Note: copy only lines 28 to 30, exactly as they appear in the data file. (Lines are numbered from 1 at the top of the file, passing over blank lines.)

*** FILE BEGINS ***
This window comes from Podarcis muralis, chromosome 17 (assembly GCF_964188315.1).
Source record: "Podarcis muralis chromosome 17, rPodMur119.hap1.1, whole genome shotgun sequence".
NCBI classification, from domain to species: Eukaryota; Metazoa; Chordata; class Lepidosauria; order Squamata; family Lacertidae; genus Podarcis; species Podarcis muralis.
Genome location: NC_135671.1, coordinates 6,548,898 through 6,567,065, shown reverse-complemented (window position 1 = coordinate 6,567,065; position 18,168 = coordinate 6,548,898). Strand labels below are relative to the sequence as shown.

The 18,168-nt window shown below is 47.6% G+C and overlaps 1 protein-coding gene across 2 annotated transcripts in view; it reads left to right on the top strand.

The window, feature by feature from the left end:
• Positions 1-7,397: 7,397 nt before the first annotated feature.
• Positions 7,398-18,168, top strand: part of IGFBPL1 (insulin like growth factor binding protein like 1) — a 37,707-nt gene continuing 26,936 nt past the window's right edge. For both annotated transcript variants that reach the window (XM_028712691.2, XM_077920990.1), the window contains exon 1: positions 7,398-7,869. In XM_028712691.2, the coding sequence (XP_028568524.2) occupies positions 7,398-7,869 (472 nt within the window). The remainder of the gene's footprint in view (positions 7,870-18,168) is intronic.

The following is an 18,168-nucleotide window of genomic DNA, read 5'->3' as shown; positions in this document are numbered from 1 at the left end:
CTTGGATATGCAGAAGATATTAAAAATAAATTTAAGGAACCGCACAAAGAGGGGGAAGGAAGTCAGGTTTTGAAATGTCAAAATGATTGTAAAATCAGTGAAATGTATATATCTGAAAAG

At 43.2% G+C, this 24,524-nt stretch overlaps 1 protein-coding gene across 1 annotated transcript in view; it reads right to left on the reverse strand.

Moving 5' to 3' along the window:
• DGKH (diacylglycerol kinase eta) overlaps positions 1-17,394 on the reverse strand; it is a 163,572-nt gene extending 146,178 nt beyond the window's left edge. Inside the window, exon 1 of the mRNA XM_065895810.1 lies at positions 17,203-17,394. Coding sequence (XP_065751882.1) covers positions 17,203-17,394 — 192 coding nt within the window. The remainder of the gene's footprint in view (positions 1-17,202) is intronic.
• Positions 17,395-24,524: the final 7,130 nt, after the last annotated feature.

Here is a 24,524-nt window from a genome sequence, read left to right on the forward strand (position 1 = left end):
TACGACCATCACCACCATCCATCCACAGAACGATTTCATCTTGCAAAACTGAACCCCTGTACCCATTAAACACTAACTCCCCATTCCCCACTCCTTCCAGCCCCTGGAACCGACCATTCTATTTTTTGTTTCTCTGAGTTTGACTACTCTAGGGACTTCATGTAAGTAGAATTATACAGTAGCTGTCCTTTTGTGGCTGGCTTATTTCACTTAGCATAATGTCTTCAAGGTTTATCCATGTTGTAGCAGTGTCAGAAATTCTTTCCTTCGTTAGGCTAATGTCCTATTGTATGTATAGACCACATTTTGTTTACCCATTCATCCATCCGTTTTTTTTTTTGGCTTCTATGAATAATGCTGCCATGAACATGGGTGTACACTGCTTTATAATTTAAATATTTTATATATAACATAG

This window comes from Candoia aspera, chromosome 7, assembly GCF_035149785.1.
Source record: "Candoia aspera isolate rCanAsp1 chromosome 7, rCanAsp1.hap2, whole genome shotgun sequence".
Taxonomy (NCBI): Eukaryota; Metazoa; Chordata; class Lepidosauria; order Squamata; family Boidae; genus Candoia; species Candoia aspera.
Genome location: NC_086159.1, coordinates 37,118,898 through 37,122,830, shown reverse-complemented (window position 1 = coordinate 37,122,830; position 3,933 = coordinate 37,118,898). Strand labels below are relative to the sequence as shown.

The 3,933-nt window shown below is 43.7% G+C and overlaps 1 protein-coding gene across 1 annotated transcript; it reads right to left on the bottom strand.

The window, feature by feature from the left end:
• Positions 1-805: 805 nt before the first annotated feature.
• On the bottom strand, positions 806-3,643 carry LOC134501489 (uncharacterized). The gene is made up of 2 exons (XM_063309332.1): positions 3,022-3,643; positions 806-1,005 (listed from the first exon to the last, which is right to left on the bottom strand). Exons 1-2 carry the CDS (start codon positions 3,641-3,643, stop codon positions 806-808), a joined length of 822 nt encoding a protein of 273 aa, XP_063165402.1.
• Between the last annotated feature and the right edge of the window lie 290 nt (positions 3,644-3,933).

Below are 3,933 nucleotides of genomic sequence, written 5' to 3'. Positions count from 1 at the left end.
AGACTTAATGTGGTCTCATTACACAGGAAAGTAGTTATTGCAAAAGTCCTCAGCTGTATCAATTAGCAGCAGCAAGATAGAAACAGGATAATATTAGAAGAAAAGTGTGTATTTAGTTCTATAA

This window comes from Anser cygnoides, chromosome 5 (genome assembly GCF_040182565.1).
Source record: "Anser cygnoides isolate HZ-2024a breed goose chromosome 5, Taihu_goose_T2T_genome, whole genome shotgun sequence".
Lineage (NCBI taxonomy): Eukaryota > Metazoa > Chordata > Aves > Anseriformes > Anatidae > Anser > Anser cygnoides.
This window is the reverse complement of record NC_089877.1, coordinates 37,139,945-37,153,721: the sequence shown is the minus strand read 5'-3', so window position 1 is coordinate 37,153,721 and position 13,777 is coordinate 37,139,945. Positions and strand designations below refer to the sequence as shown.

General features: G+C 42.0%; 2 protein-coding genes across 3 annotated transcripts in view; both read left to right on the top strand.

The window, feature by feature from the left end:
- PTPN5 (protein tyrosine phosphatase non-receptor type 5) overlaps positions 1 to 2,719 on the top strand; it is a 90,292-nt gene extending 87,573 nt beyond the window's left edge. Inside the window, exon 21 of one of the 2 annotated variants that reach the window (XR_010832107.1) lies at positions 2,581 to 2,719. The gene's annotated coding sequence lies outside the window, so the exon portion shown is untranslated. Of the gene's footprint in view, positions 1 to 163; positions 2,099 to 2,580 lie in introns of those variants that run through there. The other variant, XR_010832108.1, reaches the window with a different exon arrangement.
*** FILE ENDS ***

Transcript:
This window comes from Anser cygnoides, chromosome 5 (genome assembly GCF_040182565.1).
Source record: "Anser cygnoides isolate HZ-2024a breed goose chromosome 5, Taihu_goose_T2T_genome, whole genome shotgun sequence".
Lineage (NCBI taxonomy): Eukaryota > Metazoa > Chordata > Aves > Anseriformes > Anatidae > Anser > Anser cygnoides.